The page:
Tom Hunt is an acclaimed eco-chef and author of The Natural Cook. He is the founder of Poco, an award-winning restaurant in Bristol, and the Forgotten Feast, a campaign to revive our cooking heritage and help reduce food waste.
Tom’s food is inspired by his travels around the world, adapted for an English kitchen, utilising local ingredients. His mission is to prove the value of this unwanted food by using it to cook elaborate and lavish banquets. Keeping true to his zero waste ethos Tom cooks from Nose to Tail, or as he calls it ‘root to fruit’, using every part of a fruit and vegetable, offal, foraged foods and gleaning vegetables from the land.
He is an official chef of Feeding the 5000, a global event, which aims to highlight food waste by feeding more than 5000 people with delicious food that would otherwise have been wasted. He also works closely with various food charities including FareShare, FoodCycle and StreetSmart.
Poco, in Stokes Croft, Bristol, serves seasonal tapas and features thrifty cuts of meat, sustainably sourced fish and seasonal vegetables, 75% of which have been sourced within 100 miles. One of the principal aims of the restaurant is to achieve zero waste.
We were lucky enough to attend a Root to Fruit cookery workshop in Borough Market, London hosted by Tom and we managed to nab him for a chat too!
Tom firstly did a demonstration of kneading his own creation of sourdough bread named Cleo. The idea behind Cleo is to bring a new meaning and value to your bread through loving and nurturing it, keeping some active for yourself and then passing on a small amount to friends and family. This results in Cleo being the ultimate gift that just keeps giving! One small amount that you keep keep recycling and using time after time. You can follow Cleo’s progress all around the world by checking out Toms Feast. Once we had two batches of Cleo prepped and cooking in the oven, we prepared dinner for the evening.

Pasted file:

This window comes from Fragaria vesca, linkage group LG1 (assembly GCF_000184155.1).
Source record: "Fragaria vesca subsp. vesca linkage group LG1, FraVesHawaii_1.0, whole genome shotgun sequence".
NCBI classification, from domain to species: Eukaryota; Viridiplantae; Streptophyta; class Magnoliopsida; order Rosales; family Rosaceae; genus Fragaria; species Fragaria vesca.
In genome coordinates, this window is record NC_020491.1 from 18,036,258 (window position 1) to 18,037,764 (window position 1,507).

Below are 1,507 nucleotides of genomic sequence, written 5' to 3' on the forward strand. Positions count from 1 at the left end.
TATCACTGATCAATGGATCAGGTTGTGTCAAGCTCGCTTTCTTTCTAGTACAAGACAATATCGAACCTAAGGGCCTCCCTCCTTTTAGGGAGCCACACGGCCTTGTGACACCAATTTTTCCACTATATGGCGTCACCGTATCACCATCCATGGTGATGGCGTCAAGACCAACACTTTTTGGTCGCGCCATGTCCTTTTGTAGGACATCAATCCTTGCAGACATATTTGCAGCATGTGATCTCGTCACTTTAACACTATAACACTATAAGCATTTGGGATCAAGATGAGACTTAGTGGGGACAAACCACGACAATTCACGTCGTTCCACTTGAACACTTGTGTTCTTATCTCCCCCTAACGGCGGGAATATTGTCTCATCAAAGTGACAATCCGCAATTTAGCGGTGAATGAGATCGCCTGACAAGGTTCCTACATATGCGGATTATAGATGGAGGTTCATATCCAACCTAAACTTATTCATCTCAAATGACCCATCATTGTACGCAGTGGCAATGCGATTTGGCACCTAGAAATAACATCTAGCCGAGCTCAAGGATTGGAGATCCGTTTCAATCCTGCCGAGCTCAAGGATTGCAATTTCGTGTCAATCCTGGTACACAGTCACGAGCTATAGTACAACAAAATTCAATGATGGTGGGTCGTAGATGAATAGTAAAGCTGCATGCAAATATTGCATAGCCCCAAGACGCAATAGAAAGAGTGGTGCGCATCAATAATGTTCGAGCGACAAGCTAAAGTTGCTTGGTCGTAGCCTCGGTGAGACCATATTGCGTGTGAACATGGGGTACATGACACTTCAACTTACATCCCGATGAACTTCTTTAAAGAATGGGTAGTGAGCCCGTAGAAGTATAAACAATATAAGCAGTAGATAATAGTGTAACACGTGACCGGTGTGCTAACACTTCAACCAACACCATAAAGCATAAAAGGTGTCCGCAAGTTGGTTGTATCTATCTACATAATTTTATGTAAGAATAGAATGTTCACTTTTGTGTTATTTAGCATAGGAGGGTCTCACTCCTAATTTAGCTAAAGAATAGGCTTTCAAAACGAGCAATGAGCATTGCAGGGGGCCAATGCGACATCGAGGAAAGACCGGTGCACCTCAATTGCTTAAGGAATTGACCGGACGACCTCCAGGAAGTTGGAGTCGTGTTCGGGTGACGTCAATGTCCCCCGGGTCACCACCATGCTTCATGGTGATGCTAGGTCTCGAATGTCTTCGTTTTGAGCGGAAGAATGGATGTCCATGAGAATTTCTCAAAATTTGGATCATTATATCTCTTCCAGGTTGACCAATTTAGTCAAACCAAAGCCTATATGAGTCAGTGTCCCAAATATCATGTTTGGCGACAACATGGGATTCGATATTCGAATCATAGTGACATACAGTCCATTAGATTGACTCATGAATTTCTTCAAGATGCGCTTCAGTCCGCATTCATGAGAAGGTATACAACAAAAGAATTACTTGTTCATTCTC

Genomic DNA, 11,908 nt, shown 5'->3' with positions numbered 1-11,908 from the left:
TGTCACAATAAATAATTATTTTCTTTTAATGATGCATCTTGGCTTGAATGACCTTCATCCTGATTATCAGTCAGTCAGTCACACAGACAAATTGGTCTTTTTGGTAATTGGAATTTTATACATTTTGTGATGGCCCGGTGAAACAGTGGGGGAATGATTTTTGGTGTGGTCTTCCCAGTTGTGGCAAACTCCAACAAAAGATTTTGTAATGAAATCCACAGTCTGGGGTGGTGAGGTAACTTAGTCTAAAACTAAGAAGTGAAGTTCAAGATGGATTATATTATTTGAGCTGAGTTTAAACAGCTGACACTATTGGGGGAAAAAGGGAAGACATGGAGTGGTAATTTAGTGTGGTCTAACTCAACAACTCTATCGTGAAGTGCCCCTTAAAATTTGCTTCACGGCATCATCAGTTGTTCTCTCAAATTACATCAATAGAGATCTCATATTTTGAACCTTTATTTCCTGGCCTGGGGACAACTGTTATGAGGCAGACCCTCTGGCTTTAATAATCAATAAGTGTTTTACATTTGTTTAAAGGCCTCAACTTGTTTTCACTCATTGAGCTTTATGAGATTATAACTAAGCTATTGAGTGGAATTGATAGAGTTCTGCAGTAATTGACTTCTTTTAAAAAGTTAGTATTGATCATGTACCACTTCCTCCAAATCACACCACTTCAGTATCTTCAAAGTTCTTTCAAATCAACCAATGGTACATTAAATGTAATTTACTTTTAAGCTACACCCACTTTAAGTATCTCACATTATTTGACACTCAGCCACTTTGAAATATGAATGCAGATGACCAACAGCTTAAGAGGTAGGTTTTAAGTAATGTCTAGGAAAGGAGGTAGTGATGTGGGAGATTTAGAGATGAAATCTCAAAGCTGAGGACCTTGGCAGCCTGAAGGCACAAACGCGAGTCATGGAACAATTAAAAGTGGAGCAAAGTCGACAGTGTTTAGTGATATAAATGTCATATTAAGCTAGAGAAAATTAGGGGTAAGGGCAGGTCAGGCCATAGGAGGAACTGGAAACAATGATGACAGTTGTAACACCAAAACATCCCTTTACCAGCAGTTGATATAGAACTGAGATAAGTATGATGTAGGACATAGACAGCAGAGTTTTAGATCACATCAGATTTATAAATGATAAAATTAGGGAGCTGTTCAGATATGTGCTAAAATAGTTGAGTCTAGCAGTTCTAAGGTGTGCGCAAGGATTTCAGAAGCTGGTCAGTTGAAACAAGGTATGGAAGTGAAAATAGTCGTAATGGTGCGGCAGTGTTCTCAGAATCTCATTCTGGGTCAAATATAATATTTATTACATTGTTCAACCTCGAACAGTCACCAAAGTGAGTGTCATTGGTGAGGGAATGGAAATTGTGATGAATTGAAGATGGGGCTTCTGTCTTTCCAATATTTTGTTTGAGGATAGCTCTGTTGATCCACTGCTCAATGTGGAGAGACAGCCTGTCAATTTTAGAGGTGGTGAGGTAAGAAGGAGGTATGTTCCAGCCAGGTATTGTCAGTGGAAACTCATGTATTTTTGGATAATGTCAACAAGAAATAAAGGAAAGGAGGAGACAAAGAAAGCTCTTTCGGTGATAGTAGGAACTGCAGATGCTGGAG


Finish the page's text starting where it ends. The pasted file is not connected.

On the menu was:
+ Carrot and fennel top pesto with carrot, fennel and orange salad
+ Beetroot leaf borani with Iranian style yoghurt and walnut dip
+ Roast cauliflower steaks with crispy leaves and hazelnut sauce
Throughout the prepping process, we were able to see exactly how to utilise the most from our produce. Tom used the example of the leafy greens that top root vegetables and in most cases are sadly chopped off before they even hit the supermarket. These are valuable greens going to waste! We used the greens of our fennel to add to the pesto and it worked brilliantly. Similarly, with the cauliflower, we chucked the leaves in the oven and they crisp up beautifully as a side on your plate – who knew?!
It really served as a catalyst to get me thinking about other wasted sections of vegetables and what on earth we can do with them. (I will be doing a whole post based on this soon!). Everyone was able to get involved with this class and we all had a role which resulted in a delicious feast for us all to share at the end of the night.
Where do you source your inspiration for new dishes?
The seasons! Leading a seasonal diet pushes you to find new ingredients, heritage varieties and wild foods you might not have eaten before. Limiting your shopping list mostly to seasonal ingredients also invokes creativity and helps inspire dishes that represent that moment.
The idea of root to fruit, zero waste and staying seasonal seems as though it must take a huge amount of planning and thought months in advance. How do you manage this process within your work and how far in advance are you coming up with your ideas?
Quite the opposite, most of my recipes are quite spontaneous! And only take a little immediate research or a visit to a local market. The stall holders will know what is in season and my cooking is ingredients-led so I’ll use what’s best in the market or what needs using in my fridge to create a new dish. The brilliant thing with the quality of the produce we become familiar with when cooking from Root to Fruit (wholefoods from producers who care about the food) is that it can be prepared that much more simply.
Home of Eco sets out its values and guidelines for trade through our ‘Greenlist’. Do you have a similar type of criteria that your suppliers are all familiar with?
I’ve created a Root to Fruit Eating manifesto which I will publish this year on my website and in paper form. But essentially the three main points of Root to Fruit Eating are 1) Eat for Pleasure 2) Eat Whole Foods 3) Eat the Best Food You Can.
Do you have a favourite time of the year for seasonal produce?
I love the change that comes with the seasons each bringing its own gems. Even deep winter has treats to enjoy from Jerusalem artichokes to celeriac.
What is your ultimate treat food?
What are your top tips for everyday sustainable cooking at home?
Follow the three principles of Root to Fruit Eating and begin Eating for Pleasure. Done consciously this will lead to a more sustainable and enjoyable diet.
What is on the horizon for you?
I’m looking to take a step back from running businesses to focus on writing and researching how to create a fairer food system. This may mean a trip away or even a masters in food sustainability.